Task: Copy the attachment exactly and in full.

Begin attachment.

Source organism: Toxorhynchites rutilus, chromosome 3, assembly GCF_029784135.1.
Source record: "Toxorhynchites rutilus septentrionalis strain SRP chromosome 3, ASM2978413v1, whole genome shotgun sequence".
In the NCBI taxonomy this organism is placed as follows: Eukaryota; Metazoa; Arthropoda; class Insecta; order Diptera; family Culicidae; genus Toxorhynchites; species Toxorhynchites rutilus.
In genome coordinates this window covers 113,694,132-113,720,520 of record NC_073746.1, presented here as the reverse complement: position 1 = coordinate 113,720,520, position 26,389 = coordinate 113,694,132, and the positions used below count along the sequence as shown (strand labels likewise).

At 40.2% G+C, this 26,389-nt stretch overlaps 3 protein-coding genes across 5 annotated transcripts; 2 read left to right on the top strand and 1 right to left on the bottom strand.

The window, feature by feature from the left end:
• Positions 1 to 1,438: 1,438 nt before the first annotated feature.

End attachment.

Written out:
Source organism: Toxorhynchites rutilus, chromosome 3, assembly GCF_029784135.1.
Source record: "Toxorhynchites rutilus septentrionalis strain SRP chromosome 3, ASM2978413v1, whole genome shotgun sequence".
In the NCBI taxonomy this organism is placed as follows: Eukaryota; Metazoa; Arthropoda; class Insecta; order Diptera; family Culicidae; genus Toxorhynchites; species Toxorhynchites rutilus.
In genome coordinates this window covers 113,694,132-113,720,520 of record NC_073746.1, presented here as the reverse complement: position 1 = coordinate 113,720,520, position 26,389 = coordinate 113,694,132, and the positions used below count along the sequence as shown (strand labels likewise).

At 40.2% G+C, this 26,389-nt stretch overlaps 3 protein-coding genes across 5 annotated transcripts; 2 read left to right on the top strand and 1 right to left on the bottom strand.

The window, feature by feature from the left end:
• Positions 1 to 1,438: 1,438 nt before the first annotated feature.